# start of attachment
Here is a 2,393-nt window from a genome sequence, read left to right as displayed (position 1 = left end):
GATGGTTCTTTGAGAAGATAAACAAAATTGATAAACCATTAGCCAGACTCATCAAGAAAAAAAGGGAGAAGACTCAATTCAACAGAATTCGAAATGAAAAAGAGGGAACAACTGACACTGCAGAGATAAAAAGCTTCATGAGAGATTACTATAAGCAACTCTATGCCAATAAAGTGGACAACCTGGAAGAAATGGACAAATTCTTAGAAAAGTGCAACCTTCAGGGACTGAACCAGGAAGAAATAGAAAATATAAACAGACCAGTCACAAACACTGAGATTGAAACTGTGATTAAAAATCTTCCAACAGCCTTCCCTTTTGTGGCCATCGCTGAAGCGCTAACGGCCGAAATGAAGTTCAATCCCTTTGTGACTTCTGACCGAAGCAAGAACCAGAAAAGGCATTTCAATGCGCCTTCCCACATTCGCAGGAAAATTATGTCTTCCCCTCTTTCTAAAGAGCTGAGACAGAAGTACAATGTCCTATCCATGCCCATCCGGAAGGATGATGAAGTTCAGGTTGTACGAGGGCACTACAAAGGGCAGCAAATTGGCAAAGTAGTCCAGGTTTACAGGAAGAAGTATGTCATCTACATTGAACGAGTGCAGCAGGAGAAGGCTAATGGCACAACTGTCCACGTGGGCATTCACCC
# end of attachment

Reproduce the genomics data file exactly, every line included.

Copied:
Here is a 2,393-nt window from a genome sequence, read left to right as displayed (position 1 = left end):
GATGGTTCTTTGAGAAGATAAACAAAATTGATAAACCATTAGCCAGACTCATCAAGAAAAAAAGGGAGAAGACTCAATTCAACAGAATTCGAAATGAAAAAGAGGGAACAACTGACACTGCAGAGATAAAAAGCTTCATGAGAGATTACTATAAGCAACTCTATGCCAATAAAGTGGACAACCTGGAAGAAATGGACAAATTCTTAGAAAAGTGCAACCTTCAGGGACTGAACCAGGAAGAAATAGAAAATATAAACAGACCAGTCACAAACACTGAGATTGAAACTGTGATTAAAAATCTTCCAACAGCCTTCCCTTTTGTGGCCATCGCTGAAGCGCTAACGGCCGAAATGAAGTTCAATCCCTTTGTGACTTCTGACCGAAGCAAGAACCAGAAAAGGCATTTCAATGCGCCTTCCCACATTCGCAGGAAAATTATGTCTTCCCCTCTTTCTAAAGAGCTGAGACAGAAGTACAATGTCCTATCCATGCCCATCCGGAAGGATGATGAAGTTCAGGTTGTACGAGGGCACTACAAAGGGCAGCAAATTGGCAAAGTAGTCCAGGTTTACAGGAAGAAGTATGTCATCTACATTGAACGAGTGCAGCAGGAGAAGGCTAATGGCACAACTGTCCACGTGGGCATTCACCC